The talus is the second biggest bone of the foot located on the upper side of the anterior two-third of the calcaneus. It takes part in the creation of three joints –
- Ankle (talocrural)
- Talocalcaneal (subtalar)
- Talocalcaneonavicular (pretalar).
It creates the connecting link in between the bones of the foot and the leg.
The talus has a head, a neck and also a body. The upper side of the body of the talus is covered up by a large trochlear articular side which articulates with the lower end of the tibia. The distal side of the head has a large convex side that joins with the navicular bone.
A groove divides this outgrowth into medial and lateral tubercles. When the talus is seen from below observe that the articular region on the head, for the navicular bone, elongates on to the inferior element of the head. The lower as well as posterior part of the body of the talus protrudes in reverse. This protuberance is referred to as the posterior process.
Behind this there are three sides, anterior middle and posterior, that joins with matching sides on the upper side of the calcaneus. The middle and posterior sides are split up by a deep groove referred to as the sulcus tali.
The side of talus is figured out by keeping it on the table-top in such a way that:
- Its rounded head is pointed forward.
- Its trochlear articular side (which is convex anteroposteriorly and concave from side to side) deals with up.
- Triangular articular side on the side of body deals with laterally meantime the comma-shaped articular side on the side of body is directed medially.
Functions and Connections
The talus provides a head, a neck, and a body:
- It is directed forward, medially, and somewhat down.
- Its anterior side provides a convex articular side which joins with the concavity of navicular bone.
- Its inferior side provides three articular sides:
- Posterior side is biggest and articulates with the middle side of calcaneus and creates a plane synovial subtalar joint.
- Middle side joins along with a spring ligament.
- Anterolateral side joins along with the anterior side of calcaneus.
- It is a constriction in the middle of the head and the body.
- It forecasts forward and medially via the body creating an angle of 150 ° with the body the angle is called neck-body angle.
- Distal part of dorsal side of neck supplies connection to the dorsal talonavicular ligament.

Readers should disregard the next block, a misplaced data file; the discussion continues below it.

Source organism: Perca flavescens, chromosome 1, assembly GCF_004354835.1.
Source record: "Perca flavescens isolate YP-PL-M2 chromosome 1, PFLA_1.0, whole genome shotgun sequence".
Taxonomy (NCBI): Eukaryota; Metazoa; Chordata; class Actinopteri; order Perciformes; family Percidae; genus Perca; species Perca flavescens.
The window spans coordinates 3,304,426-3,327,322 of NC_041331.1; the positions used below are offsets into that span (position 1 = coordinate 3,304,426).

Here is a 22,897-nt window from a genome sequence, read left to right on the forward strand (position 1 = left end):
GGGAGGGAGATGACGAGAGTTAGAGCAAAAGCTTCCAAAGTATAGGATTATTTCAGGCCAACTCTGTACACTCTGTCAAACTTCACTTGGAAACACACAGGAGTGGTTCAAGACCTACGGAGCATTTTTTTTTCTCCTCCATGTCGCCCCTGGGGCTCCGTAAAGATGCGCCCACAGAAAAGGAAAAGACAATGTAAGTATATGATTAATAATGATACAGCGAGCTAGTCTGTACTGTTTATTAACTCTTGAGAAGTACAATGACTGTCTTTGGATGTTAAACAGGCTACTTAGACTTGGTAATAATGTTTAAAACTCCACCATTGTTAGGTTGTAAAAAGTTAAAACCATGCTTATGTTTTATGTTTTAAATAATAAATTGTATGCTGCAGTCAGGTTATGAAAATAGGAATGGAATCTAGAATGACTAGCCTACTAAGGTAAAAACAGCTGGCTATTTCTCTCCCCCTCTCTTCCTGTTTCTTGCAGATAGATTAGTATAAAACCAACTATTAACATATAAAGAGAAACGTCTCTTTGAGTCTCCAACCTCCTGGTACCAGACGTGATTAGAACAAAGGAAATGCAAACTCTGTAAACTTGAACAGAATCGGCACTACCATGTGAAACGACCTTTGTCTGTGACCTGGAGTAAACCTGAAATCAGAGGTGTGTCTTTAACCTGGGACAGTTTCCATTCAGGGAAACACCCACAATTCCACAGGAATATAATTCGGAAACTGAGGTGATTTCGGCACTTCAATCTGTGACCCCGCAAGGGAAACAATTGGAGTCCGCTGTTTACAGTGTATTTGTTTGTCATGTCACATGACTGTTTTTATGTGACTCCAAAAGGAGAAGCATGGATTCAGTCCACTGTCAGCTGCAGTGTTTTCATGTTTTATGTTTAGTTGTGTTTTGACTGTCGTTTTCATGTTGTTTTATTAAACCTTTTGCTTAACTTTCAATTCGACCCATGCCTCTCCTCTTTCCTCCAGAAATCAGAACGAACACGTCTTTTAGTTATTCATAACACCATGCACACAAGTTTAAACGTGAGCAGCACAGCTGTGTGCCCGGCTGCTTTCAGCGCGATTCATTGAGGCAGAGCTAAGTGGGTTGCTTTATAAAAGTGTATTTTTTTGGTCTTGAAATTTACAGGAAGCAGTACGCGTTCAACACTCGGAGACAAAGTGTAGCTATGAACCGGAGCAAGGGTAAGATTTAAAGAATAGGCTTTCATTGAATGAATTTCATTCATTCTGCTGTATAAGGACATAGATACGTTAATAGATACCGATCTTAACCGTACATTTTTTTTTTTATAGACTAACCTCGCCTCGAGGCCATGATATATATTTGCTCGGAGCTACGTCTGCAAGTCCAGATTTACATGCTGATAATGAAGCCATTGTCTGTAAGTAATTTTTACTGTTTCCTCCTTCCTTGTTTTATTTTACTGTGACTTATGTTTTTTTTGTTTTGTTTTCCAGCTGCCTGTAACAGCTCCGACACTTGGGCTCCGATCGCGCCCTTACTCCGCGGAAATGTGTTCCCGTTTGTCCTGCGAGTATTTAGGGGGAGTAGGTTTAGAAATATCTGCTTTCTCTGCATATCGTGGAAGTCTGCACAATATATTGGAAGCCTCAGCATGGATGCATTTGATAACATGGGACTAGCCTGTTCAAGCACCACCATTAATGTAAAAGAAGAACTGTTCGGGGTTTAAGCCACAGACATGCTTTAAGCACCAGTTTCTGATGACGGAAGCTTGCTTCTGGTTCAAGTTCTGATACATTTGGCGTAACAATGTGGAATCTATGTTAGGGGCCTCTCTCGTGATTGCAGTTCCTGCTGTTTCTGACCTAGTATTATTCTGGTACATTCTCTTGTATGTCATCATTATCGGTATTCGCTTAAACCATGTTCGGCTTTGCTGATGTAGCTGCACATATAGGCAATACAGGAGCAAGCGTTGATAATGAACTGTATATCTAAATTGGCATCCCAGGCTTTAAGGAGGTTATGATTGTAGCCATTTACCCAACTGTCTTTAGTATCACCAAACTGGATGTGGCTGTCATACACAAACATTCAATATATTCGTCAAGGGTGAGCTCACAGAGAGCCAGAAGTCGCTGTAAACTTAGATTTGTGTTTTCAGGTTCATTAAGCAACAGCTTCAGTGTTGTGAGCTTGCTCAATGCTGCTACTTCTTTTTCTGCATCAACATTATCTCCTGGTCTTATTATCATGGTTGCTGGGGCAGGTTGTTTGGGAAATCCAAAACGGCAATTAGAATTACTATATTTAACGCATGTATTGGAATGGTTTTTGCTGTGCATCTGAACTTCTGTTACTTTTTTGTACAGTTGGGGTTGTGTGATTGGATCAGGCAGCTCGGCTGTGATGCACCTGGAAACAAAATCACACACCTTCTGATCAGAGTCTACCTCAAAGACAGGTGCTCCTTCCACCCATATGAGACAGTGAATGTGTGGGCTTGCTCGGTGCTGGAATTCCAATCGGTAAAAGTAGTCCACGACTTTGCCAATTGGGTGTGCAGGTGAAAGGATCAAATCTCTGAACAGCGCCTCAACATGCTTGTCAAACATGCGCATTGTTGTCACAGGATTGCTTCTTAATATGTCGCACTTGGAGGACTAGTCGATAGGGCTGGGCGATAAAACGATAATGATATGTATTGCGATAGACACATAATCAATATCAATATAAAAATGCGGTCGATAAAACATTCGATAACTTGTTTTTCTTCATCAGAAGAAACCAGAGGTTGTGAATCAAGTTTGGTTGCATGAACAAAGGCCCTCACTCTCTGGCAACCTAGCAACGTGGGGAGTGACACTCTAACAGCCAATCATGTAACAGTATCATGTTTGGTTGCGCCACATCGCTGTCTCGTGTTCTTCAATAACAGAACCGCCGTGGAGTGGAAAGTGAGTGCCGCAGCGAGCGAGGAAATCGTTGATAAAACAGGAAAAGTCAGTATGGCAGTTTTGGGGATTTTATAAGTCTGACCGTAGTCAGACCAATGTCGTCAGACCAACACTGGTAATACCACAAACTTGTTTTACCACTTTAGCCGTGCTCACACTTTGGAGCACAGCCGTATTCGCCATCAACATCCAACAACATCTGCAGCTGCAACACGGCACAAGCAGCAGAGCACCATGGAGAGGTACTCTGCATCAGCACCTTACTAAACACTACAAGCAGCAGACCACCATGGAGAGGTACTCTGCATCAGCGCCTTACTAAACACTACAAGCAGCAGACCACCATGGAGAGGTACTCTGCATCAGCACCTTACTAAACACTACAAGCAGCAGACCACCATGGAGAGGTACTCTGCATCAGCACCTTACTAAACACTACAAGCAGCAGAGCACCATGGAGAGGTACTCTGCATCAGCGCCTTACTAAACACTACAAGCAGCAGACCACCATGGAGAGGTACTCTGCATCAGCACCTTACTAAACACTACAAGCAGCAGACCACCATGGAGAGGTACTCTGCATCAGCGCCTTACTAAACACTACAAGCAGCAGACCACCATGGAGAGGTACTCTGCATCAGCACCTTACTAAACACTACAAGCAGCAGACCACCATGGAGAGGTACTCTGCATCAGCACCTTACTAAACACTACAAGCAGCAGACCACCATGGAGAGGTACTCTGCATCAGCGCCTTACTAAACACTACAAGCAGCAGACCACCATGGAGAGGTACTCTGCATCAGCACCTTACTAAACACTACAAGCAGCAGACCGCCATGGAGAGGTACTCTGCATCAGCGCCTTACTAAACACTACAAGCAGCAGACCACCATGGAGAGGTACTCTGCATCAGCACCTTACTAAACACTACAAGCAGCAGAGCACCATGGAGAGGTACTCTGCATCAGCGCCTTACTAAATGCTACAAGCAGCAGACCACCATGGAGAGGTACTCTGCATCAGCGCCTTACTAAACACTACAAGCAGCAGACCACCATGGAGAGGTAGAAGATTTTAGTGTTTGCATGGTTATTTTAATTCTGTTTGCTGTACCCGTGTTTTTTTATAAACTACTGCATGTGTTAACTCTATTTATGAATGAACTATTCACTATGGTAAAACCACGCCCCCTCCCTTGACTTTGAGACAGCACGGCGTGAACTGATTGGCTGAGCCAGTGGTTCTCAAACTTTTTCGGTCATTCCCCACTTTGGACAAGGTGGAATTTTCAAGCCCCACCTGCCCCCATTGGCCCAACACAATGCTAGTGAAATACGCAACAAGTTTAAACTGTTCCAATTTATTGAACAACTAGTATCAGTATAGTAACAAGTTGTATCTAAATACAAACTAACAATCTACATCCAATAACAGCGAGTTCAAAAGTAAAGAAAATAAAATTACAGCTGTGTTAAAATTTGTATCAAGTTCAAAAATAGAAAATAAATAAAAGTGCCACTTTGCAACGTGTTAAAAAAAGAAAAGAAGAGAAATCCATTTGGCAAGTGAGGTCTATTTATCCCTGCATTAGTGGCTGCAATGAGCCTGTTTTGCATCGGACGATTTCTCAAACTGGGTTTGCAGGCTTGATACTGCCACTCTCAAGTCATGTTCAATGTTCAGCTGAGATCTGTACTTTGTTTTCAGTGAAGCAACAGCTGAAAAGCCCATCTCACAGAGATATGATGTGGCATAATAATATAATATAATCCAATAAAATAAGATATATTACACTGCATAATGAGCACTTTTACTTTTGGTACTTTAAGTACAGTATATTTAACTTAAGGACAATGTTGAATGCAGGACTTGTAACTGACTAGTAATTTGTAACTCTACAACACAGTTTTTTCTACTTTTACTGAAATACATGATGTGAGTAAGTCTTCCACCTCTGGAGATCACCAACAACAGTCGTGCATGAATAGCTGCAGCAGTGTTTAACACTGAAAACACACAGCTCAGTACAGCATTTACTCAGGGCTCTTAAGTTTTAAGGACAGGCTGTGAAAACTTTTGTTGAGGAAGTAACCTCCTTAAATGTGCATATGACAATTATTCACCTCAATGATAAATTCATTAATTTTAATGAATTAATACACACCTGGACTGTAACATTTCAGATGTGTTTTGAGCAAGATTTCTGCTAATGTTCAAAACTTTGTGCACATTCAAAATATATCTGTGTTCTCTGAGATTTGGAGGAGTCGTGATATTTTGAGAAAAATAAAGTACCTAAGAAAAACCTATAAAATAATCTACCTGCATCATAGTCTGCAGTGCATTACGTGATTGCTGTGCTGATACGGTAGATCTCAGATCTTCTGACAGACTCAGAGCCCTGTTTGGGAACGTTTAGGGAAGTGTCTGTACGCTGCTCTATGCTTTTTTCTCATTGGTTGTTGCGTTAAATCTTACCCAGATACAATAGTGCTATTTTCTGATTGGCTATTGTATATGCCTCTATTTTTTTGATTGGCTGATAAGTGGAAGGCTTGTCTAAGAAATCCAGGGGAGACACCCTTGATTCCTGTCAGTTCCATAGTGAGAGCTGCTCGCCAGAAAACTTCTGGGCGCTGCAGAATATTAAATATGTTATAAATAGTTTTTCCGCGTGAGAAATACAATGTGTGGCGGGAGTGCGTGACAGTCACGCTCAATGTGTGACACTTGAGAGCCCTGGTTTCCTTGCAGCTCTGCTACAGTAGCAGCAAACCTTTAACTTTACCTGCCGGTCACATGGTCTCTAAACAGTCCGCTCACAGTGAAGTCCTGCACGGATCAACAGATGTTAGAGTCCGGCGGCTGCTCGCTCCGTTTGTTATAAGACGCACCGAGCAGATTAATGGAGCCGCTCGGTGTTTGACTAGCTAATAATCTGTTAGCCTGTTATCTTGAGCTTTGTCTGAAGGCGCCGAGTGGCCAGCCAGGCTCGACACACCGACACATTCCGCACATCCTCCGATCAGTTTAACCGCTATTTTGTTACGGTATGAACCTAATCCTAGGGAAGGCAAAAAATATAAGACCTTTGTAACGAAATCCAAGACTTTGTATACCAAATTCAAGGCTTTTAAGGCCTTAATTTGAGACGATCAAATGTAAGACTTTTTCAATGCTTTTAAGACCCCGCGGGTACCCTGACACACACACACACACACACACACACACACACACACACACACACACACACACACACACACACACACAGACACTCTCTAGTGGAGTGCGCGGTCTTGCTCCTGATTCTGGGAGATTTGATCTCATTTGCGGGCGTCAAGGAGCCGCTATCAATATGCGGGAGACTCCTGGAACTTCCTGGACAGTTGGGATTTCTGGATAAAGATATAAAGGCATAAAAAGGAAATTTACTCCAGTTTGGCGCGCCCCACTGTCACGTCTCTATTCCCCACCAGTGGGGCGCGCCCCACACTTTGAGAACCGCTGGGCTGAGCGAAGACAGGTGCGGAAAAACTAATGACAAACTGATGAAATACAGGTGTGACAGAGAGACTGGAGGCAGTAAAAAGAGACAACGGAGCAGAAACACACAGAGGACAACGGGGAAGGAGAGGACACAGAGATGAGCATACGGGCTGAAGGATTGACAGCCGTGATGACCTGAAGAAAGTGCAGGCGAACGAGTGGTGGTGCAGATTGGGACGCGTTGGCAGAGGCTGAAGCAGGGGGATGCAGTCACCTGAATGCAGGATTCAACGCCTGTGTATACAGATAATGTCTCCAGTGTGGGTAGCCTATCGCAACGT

- Lateral side of the neck gives attachment to the anterior talofibular ligament.
- Plantar side of the neck provides a narrow deep groove referred to as sulcus tali that create sinus tarsi with the corresponding groove of calcaneus.
The body of talus is cuboidal fit. It provides five sides – superior, inferior, medial, lateral, as well as posterior.
- Superior side: It joins with the distal side of the tibia.
- Inferior side: It provides a large oval concave side which articulates with the posterior side of calcaneus to create the subtalar joint.
- Medial side: Its upper part provides a comma-shaped articular side which joins with the medial malleolus.
- Lateral side: It provides a triangular articular side to articulate with lateral malleolus.
- Posterior side: It is narrow and protrudes backwards as the posterior process of talus. It provides an oblique groove limited by a small medial as well as large lateral tubercles. The groove lodges the tendon of flexor hallucis longus.
The talus ossifies via one centre which appears throughout the sixth month of intrauterine life.
A talus fracture is a break in among the bones that forms the ankle. This kind of fracture frequently happens throughout a high-energy occasion, such as a vehicle crash or a high-velocity fall.
Since the talus is essential for ankle movement, a fracture frequently leads to considerable loss of motion and function. For this reason, lots of talus fractures need surgical procedure. In addition, a talus fracture which does not recover correctly can cause severe issues, consisting of chronic pain.
A lot of talus fractures are the outcome of high-energy trauma such as a car crash or a fall from height. Traumas from sports, especially from snowboarding, are some other, less common reason for talar injuries.
Patients with talus fractures generally experience:
- Sharp pain.
- Inability to walk or sustain weight on the foot.
- Significant swelling bruising and tenderness.